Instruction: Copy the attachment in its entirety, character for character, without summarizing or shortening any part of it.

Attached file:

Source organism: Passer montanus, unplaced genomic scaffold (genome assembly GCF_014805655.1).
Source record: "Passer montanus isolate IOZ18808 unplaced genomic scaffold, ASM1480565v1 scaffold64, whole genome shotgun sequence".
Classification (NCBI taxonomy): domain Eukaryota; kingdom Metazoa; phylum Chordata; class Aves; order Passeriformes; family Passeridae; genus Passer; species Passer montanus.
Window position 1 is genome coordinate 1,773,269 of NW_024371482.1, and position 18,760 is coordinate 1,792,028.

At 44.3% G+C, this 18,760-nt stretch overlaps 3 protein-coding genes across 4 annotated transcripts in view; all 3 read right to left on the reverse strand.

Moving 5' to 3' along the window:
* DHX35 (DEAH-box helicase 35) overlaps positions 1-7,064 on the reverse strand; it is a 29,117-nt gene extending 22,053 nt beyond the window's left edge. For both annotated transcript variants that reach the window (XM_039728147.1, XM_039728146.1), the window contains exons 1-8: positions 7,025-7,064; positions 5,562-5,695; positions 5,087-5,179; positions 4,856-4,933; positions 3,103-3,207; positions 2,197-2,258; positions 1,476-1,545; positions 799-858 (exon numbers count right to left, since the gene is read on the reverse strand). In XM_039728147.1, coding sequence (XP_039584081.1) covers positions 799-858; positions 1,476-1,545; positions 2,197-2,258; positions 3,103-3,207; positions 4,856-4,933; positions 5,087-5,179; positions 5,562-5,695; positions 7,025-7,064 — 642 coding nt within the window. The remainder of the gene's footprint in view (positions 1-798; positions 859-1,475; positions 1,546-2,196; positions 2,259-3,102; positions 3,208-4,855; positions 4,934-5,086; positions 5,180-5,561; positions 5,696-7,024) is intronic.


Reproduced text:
Source organism: Passer montanus, unplaced genomic scaffold (genome assembly GCF_014805655.1).
Source record: "Passer montanus isolate IOZ18808 unplaced genomic scaffold, ASM1480565v1 scaffold64, whole genome shotgun sequence".
Classification (NCBI taxonomy): domain Eukaryota; kingdom Metazoa; phylum Chordata; class Aves; order Passeriformes; family Passeridae; genus Passer; species Passer montanus.
Window position 1 is genome coordinate 1,773,269 of NW_024371482.1, and position 18,760 is coordinate 1,792,028.

At 44.3% G+C, this 18,760-nt stretch overlaps 3 protein-coding genes across 4 annotated transcripts in view; all 3 read right to left on the reverse strand.

Moving 5' to 3' along the window:
* DHX35 (DEAH-box helicase 35) overlaps positions 1-7,064 on the reverse strand; it is a 29,117-nt gene extending 22,053 nt beyond the window's left edge. For both annotated transcript variants that reach the window (XM_039728147.1, XM_039728146.1), the window contains exons 1-8: positions 7,025-7,064; positions 5,562-5,695; positions 5,087-5,179; positions 4,856-4,933; positions 3,103-3,207; positions 2,197-2,258; positions 1,476-1,545; positions 799-858 (exon numbers count right to left, since the gene is read on the reverse strand). In XM_039728147.1, coding sequence (XP_039584081.1) covers positions 799-858; positions 1,476-1,545; positions 2,197-2,258; positions 3,103-3,207; positions 4,856-4,933; positions 5,087-5,179; positions 5,562-5,695; positions 7,025-7,064 — 642 coding nt within the window. The remainder of the gene's footprint in view (positions 1-798; positions 859-1,475; positions 1,546-2,196; positions 2,259-3,102; positions 3,208-4,855; positions 4,934-5,086; positions 5,180-5,561; positions 5,696-7,024) is intronic.